Home banner
A-Z Index

Quick way to the find the information that you need...

More button
Register with FRAME

Although you do not need to register, any information you provide will be confidential and used only by FRAME to improve the website

Register button
Account Login
Forgot password?

The Journal


Alternatives to Laboratory Animals - ATLA

Download latest issue button Download back issues button Subscribe to ATLA
Contact Us

Tel icon

Tel: +44 (0)115 9584740

Tel icon

Fax: +44 (0)115 9503570

Make an Enquiry

In vivo assessment of nodularin-induced hepatotoxicity in the rat using magnetic resonance techniques (MRI, MRS and EPR oximetry).

Towner, R.A., Sturgeon, S.A. Khan, N., Hou, H. and Swartz, H.M.

Chemico-Biological Interactions, 139(3), 231-250 (2002).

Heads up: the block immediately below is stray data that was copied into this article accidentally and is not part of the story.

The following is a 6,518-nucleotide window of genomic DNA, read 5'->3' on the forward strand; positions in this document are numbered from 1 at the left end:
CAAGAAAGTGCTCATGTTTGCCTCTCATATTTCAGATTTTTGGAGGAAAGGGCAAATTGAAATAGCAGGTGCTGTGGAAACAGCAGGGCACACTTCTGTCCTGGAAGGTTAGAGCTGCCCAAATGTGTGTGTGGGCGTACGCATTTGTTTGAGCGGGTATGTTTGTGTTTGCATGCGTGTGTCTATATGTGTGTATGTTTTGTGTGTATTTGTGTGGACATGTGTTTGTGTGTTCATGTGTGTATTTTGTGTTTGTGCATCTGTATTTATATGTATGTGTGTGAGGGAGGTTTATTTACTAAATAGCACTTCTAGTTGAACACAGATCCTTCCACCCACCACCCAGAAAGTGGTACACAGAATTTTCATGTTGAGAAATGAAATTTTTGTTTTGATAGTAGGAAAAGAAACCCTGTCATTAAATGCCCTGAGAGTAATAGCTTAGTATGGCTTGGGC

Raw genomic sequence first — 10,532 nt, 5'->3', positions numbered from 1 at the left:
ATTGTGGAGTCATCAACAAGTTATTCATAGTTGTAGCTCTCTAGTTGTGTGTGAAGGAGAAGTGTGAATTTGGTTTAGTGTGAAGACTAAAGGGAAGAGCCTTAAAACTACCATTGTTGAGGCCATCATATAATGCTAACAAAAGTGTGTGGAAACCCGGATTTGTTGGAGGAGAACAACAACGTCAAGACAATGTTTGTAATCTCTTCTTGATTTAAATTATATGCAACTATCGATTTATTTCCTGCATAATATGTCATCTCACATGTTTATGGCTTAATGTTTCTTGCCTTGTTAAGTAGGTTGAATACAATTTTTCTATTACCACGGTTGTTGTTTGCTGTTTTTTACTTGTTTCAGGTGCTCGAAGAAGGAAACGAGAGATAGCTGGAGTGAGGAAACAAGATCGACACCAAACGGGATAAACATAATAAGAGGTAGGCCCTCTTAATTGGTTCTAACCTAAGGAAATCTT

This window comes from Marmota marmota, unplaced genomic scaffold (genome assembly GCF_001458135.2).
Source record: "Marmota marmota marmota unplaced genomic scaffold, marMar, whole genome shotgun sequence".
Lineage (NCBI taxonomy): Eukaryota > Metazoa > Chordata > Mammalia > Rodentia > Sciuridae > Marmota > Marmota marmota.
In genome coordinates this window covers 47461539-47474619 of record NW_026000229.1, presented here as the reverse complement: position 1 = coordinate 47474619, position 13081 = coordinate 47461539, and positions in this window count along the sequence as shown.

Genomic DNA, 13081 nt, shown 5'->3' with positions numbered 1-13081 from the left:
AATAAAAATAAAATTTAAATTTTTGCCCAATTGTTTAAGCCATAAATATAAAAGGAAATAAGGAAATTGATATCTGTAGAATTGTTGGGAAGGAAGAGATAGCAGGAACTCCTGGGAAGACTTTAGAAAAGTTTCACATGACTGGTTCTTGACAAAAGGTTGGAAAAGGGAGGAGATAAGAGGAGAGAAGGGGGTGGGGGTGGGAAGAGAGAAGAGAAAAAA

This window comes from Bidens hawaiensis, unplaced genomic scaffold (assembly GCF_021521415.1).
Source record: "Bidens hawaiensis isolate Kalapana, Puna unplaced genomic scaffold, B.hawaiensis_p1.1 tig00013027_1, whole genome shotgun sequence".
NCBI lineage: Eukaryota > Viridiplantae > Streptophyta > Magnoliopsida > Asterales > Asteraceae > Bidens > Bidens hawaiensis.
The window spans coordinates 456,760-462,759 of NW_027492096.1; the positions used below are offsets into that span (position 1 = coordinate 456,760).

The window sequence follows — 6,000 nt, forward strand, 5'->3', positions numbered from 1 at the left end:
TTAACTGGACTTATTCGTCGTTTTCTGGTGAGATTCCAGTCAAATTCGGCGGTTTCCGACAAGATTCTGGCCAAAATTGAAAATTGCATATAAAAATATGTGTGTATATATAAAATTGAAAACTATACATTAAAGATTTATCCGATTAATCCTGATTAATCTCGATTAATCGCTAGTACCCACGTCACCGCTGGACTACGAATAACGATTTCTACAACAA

Acute nodularin-induced hepatotoxicity was assessed in vivo, in rats using magnetic resonance (MR) techniques, including MR imaging (MRI), MR spectroscopy (MRS), and electron paramagnetic resonance (EPR) oximetry. Nodularin is a cyclic hepatotoxin isolated from the cyanobacterium Nodularia spumigena. Three hours following the intraperitoneal (i.p.) administration of nodularin (LD50), a region of 'damage', characterized by an increase in signal intensity, was observed proximal to the porta hepatis (PH) region in T2-weighted MR images of rat liver. linage analysis of these regions of apparent 'damage' indicated a statistically significant increase in signal intensity around the PH region following nodularin administration, in comparison with controls and regions peripheral to the PH region. An increase in signal intensity was also observed proximal to the PH region in water chemical shift selective images (CSSI) of nodularin-treated rat livers, indicating that the increased signal observed by MRI is an oedematous response to the toxin. Microscopic assessment (histology and electron microscopy) and serum liver enzyme function tests (aminotransferase (ALT) and aspartate ALT (AST)) confirmed the nodularin-induced tissue injury observed by MRI. In vivo and in vitro MRS was used to detect alterations in metabolites, such as lipids, Glu + Gln, and choline, during the hepatotoxic response (2-3 h post-exposure). Biochemical assessment of perchloric acid extracts of nodularin-treated rat livers were used to confirm the MRS results. In vivo EPR oximetry was used to monitor decreasing hepatic pO(2) (similar to 2-fold from controls) 2 3 h following nodularin exposure. In vivo MR techniques (MRI, MRS and EPR oximetry) Lire able to highlight effects that may not have been evident in single end point studies, and are ideal methods to follow tissue injury progression in longitudinally. increasing the power of a study through repeated measures, and decreasing the number of animals to perform a similar study using histological or biochemical techniques.